Are You Ready?

Ron Crow, Disaster Relief Director, Kentucky Baptist Convention

I remember driving through our community one sunny afternoon and drove past the local fire station. I noticed that the overhead doors were open, and I was assuming at first that it was because it was such a beautiful day.

But then something else caught my eye. The fire trucks were just inside and the doors of all the firetrucks were open. Hanging from each door was the fireman’s coat and on the floor below each door was his turnout gear. As I saw that picture, I immediately thought to myself, “They are ready to respond within 30 seconds the moment the alarm sounds. They were ready at a moment’s notice.”

With my heart and passion for the disaster relief ministry, it got me to thinking. So, I asked myself the question, “Are we ready to respond at a moment’s notice when disaster strikes?” Obviously, as volunteers there is no way we can respond as quickly as a fire department. But are we ready? Are you ready?

We have learned that there are four basic phases of a disaster response.

The first is READINESS. Are you ready when disaster strikes? Being ready starts now, not after a disaster happens. We need to be alert, available and able. Being ready means being trained, equipped and being ready when the need comes. It involves already knowing and have rehearsed the steps when the call comes.

The second phase is RESPONSE. Response involves mobilizing to meet urgent needs. Response involves search and rescue, immediate relief, feeding, sheltering, and meeting emergent needs.

The third phase is RECOVERY. The recovery phase can last a few days to several months. Recovery includes chainsaw, flood, fire, roofing and tarping, and debris clean-up. This is the phase where the work gets done and requires many volunteers, regardless of skill level.

The final phase is REBUILD. This phase is usually long term and requires assistance from both skilled labor and those willing to serve and learn. This often is the reconstruction phase after homes have been affected by disasters. One major advantage during this phase is the opportunity to build a deeper relationship with the survivors.

We all know disasters happen and they can even happen to any of us. Are you ready? Have you, or are you planning to take the steps to be ready to respond when there is a need?

Hurting people need helping hands. And helping hands come from caring hearts.

Are you ready?

It’s Time to Take Notice

Ron Crow, KBC Disaster Relief Director

I have a picture that my wife bought for me while we were in Israel a few years ago. It is a stunning picture of Jesus’ lower garment and His feet walking on the crowded dusty road. You also see a woman’s hand and finger as she is reaching out to touch the hem of His garment and the picture depicts a glow at the very point where she touches Him. This picture illustrates the story we find in Mark 5:21-34.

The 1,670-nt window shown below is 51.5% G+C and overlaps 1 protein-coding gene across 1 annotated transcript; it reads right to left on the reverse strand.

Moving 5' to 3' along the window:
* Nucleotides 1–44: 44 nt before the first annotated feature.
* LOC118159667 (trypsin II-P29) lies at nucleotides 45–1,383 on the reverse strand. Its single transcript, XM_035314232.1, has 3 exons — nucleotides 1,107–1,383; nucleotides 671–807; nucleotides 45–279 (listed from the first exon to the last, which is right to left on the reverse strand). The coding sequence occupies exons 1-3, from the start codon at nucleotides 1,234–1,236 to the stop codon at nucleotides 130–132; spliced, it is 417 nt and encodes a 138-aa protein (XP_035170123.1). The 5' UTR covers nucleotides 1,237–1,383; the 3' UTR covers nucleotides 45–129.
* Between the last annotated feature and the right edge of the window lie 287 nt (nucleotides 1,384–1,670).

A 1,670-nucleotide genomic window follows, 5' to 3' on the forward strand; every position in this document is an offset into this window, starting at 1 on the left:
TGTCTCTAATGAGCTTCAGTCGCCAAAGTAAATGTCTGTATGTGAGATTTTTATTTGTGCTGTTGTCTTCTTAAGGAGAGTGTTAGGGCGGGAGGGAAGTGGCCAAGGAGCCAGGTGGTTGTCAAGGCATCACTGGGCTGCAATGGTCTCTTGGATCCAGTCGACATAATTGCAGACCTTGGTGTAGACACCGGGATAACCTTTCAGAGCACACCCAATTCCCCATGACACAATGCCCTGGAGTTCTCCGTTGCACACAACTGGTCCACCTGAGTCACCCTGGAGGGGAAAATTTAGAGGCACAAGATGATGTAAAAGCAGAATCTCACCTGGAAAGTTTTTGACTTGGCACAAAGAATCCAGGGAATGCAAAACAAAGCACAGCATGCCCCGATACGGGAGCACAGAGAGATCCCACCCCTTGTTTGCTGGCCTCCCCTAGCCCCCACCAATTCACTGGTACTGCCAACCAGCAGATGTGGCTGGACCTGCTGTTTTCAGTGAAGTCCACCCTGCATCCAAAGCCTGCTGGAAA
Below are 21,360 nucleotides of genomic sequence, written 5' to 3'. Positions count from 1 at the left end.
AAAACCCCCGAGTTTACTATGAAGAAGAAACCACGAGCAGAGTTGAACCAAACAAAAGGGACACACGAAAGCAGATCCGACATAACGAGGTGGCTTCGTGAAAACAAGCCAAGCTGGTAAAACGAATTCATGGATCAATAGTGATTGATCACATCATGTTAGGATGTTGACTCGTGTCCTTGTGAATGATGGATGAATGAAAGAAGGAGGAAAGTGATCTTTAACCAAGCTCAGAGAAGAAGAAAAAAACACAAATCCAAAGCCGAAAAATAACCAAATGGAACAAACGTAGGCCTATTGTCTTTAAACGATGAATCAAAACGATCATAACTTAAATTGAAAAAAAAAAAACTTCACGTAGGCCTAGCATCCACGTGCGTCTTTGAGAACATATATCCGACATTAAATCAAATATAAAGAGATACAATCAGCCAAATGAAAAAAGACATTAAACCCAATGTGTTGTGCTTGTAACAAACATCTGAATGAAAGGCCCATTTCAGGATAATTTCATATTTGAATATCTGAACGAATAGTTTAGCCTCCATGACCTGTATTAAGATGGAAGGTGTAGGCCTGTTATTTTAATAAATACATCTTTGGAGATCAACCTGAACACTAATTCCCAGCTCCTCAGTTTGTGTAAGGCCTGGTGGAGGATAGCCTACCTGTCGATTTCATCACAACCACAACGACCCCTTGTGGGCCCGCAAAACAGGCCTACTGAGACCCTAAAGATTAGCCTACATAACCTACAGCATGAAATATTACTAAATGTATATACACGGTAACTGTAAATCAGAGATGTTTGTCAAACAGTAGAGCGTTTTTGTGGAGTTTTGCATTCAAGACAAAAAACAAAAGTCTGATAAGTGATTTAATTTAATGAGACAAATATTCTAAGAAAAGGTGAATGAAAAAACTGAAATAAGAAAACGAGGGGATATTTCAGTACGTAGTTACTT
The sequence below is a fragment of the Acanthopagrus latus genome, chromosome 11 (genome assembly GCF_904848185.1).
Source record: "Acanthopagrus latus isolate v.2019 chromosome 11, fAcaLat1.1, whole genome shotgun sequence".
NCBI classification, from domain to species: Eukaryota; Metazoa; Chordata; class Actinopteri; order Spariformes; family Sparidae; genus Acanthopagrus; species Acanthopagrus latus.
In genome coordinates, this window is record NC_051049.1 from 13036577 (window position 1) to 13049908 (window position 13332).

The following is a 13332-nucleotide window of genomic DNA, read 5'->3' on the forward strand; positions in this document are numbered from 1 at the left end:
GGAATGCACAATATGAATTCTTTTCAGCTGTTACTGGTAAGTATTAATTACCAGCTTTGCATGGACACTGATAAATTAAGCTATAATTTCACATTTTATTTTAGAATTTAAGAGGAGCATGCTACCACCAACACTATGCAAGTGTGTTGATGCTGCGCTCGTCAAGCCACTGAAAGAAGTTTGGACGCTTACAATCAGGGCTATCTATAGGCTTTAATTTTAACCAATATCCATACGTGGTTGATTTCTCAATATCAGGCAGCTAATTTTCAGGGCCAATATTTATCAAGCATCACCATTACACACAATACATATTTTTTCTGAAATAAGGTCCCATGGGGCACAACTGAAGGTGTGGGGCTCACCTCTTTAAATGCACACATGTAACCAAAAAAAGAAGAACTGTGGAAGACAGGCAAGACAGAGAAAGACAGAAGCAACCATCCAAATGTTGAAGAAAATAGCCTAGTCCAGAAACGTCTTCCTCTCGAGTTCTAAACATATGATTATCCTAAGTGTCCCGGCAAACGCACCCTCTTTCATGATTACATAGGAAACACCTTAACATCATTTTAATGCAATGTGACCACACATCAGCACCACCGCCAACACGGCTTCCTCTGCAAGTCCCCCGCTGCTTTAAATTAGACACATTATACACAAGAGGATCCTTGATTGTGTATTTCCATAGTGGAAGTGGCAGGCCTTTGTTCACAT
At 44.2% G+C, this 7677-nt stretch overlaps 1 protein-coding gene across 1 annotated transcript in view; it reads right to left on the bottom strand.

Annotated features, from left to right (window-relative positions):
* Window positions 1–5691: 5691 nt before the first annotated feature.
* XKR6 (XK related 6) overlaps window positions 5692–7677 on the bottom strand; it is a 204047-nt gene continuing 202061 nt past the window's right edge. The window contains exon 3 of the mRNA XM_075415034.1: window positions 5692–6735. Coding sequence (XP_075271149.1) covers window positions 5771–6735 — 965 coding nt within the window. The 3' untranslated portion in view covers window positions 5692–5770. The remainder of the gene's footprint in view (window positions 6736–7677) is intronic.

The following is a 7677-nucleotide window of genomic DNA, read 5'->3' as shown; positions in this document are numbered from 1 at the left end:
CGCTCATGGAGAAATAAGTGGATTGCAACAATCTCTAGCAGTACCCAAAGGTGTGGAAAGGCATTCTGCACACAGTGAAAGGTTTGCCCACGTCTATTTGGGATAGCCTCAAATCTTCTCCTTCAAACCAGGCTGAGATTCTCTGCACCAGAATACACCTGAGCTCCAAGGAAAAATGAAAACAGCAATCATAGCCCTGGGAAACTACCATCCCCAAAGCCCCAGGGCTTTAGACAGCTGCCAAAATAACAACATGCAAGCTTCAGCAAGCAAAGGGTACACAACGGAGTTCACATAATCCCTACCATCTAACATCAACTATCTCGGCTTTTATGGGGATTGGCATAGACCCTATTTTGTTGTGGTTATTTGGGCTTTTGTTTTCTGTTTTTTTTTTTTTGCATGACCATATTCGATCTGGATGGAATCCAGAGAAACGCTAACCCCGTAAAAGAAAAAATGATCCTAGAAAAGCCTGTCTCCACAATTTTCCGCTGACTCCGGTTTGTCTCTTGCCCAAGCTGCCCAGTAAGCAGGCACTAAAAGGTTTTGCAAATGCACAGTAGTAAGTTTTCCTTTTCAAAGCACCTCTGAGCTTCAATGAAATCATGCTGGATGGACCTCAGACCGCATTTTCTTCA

Jesus was busy about His ministry among the people as the crowds were gathered around Him even as one family was begging Him to come and heal a young girl who was dying. You could imagine the commotion of the moment. There was the background noise of the crowd and the cries of hurting people with desperation in their voices. All kinds of activity were going on around Jesus. Everyone pulling for His attention.

Then, this woman who had been suffering from a chronic illness for over twelve years touched His garment with the faith that if she could only touch His garment, she would get well. Jesus did not know this woman. Jesus did not even see this woman. But He did notice her. Amid all the commotion and activity, He noticed her. He stopped and met her need. In fact, in meeting her need, He also had the opportunity to meet her greatest need, her spiritual need.

I often find myself getting caught up in the busyness of life. I may be in the crowds where there is a lot of commotion and talk. You have been there too where many of the noises are not even noticed as it all becomes one giant mass of noise. You either pay attention to what you want to or what you need to; or find yourself trying to tune it all out altogether. Sometimes we find ourselves even to the point we do not want to notice others and become inward focused.

Regardless of the mental state we might be in, if we truly want to be like Jesus, we will always be looking for opportunities to notice a need. It might be a simple smile, word of encouragement, kind gesture. Or you will discover a physical need that you have the resources or at least know where and how to get that need met. We need to learn to notice things as Jesus did. And the way we learn to notice, is to learn to think like Jesus.

That is one reason I love the disaster relief ministry so much as it models the ministry of Jesus. As you look at His ministry, He would often meet a physical need which always opened the opportunity to meet the spiritual need. He did this so well because Jesus noticed the need.

I’m reminded of what James said in James 2:14-17, “What good is it, my brothers and sisters, if someone claims to have faith but does not have works? Can such faith save him? If a brother or sister is without clothes and lacks daily foodand one of you says to them, “Go in peace, stay warm, and be well fed,” but you don’t give them what the body needs, what good is it? In the same way faith, if it does not have works, is dead by itself.”

Our faith is to be put into action. Faith is not a condition to claim but a life to live. And what I have found when I notice a need, that I not only can be a blessing to another, but I am blessed myself, often in unexpected ways.

Maybe it is time we notice. Open your eyes, look around and notice through the eyes of faith and see all that God will show you. Notice a need and meet a need. You’ll be blessed.